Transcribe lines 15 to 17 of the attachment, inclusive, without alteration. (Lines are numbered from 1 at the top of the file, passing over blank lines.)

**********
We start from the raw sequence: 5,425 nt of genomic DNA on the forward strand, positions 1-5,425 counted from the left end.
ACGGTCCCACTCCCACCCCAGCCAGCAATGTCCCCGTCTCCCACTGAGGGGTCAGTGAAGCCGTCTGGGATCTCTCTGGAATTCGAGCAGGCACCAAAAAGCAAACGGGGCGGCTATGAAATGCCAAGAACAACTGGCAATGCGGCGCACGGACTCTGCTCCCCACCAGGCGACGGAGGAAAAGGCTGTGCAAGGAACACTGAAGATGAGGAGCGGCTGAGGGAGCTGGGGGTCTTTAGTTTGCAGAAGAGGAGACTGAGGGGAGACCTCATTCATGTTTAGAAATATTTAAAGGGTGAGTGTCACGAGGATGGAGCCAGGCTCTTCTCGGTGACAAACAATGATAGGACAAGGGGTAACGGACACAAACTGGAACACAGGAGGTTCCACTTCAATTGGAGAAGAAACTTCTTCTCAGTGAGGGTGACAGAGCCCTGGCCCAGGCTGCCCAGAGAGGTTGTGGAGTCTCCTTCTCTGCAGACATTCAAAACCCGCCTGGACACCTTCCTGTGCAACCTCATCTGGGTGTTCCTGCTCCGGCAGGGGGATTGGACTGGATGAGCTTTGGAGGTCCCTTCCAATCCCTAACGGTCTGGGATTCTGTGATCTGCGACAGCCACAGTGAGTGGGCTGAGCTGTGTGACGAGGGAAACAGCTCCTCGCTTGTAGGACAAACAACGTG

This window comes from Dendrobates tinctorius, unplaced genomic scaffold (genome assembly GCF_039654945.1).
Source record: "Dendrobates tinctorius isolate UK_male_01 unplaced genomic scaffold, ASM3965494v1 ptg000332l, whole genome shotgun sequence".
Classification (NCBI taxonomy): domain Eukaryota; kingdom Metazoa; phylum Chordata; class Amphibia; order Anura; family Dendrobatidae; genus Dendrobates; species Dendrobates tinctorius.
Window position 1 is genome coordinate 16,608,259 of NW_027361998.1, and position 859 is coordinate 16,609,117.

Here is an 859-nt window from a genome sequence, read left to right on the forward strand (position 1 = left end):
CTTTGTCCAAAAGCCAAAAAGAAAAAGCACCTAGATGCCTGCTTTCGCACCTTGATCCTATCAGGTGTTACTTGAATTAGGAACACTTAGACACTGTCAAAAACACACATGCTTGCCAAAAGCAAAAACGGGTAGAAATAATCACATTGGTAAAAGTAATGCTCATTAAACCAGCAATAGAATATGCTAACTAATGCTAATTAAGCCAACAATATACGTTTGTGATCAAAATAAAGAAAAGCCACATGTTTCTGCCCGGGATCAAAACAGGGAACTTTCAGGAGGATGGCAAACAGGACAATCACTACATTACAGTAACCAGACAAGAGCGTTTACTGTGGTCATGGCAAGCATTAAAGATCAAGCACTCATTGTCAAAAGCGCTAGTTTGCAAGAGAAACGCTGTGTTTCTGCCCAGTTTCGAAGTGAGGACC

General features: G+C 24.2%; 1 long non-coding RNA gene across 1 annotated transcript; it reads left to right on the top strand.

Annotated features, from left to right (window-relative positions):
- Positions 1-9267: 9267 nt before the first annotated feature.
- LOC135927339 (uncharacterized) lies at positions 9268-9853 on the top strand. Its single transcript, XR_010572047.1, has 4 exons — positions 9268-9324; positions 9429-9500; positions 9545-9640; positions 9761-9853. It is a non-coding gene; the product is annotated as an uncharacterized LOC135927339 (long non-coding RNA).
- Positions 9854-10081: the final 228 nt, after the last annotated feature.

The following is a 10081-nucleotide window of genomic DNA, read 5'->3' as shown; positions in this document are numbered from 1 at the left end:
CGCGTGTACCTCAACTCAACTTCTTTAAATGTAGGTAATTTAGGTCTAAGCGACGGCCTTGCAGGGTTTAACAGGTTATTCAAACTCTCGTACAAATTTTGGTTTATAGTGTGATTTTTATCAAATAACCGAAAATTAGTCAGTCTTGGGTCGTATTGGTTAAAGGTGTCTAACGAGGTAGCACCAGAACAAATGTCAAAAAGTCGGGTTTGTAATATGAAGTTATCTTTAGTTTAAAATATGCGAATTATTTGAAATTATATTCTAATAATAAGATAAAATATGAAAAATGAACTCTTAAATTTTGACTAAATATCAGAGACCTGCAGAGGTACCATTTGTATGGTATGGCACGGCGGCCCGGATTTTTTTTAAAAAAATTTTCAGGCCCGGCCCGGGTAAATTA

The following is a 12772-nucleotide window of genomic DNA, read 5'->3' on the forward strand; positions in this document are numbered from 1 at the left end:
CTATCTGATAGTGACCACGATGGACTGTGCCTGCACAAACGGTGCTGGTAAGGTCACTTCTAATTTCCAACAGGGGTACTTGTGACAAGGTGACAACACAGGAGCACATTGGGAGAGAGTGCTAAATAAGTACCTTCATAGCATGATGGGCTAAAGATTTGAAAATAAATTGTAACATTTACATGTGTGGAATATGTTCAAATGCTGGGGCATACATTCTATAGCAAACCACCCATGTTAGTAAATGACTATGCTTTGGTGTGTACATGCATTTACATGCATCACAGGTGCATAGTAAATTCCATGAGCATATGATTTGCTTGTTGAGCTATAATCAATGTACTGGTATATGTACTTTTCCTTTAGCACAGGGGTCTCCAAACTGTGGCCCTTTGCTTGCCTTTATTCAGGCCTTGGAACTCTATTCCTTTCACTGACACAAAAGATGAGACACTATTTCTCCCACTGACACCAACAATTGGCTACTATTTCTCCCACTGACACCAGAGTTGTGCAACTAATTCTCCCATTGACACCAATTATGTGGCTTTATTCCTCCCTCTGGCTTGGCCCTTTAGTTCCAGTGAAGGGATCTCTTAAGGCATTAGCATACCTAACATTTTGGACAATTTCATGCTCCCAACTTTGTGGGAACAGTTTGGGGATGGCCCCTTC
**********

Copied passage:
CGCGTGTACCTCAACTCAACTTCTTTAAATGTAGGTAATTTAGGTCTAAGCGACGGCCTTGCAGGGTTTAACAGGTTATTCAAACTCTCGTACAAATTTTGGTTTATAGTGTGATTTTTATCAAATAACCGAAAATTAGTCAGTCTTGGGTCGTATTGGTTAAAGGTGTCTAACGAGGTAGCACCAGAACAAATGTCAAAAAGTCGGGTTTGTAATATGAAGTTATCTTTAGTTTAAAATATGCGAATTATTTGAAATTATATTCTAATAATAAGATAAAATATGAAAAATGAACTCTTAAATTTTGACTAAATATCAGAGACCTGCAGAGGTACCATTTGTATGGTATGGCACGGCGGCCCGGATTTTTTTTAAAAAAATTTTCAGGCCCGGCCCGGGTAAATTA

The following is a 12772-nucleotide window of genomic DNA, read 5'->3' on the forward strand; positions in this document are numbered from 1 at the left end:
CTATCTGATAGTGACCACGATGGACTGTGCCTGCACAAACGGTGCTGGTAAGGTCACTTCTAATTTCCAACAGGGGTACTTGTGACAAGGTGACAACACAGGAGCACATTGGGAGAGAGTGCTAAATAAGTACCTTCATAGCATGATGGGCTAAAGATTTGAAAATAAATTGTAACATTTACATGTGTGGAATATGTTCAAATGCTGGGGCATACATTCTATAGCAAACCACCCATGTTAGTAAATGACTATGCTTTGGTGTGTACATGCATTTACATGCATCACAGGTGCATAGTAAATTCCATGAGCATATGATTTGCTTGTTGAGCTATAATCAATGTACTGGTATATGTACTTTTCCTTTAGCACAGGGGTCTCCAAACTGTGGCCCTTTGCTTGCCTTTATTCAGGCCTTGGAACTCTATTCCTTTCACTGACACAAAAGATGAGACACTATTTCTCCCACTGACACCAACAATTGGCTACTATTTCTCCCACTGACACCAGAGTTGTGCAACTAATTCTCCCATTGACACCAATTATGTGGCTTTATTCCTCCCTCTGGCTTGGCCCTTTAGTTCCAGTGAAGGGATCTCTTAAGGCATTAGCATACCTAACATTTTGGACAATTTCATGCTCCCAACTTTGTGGGAACAGTTTGGGGATGGCCCCTTC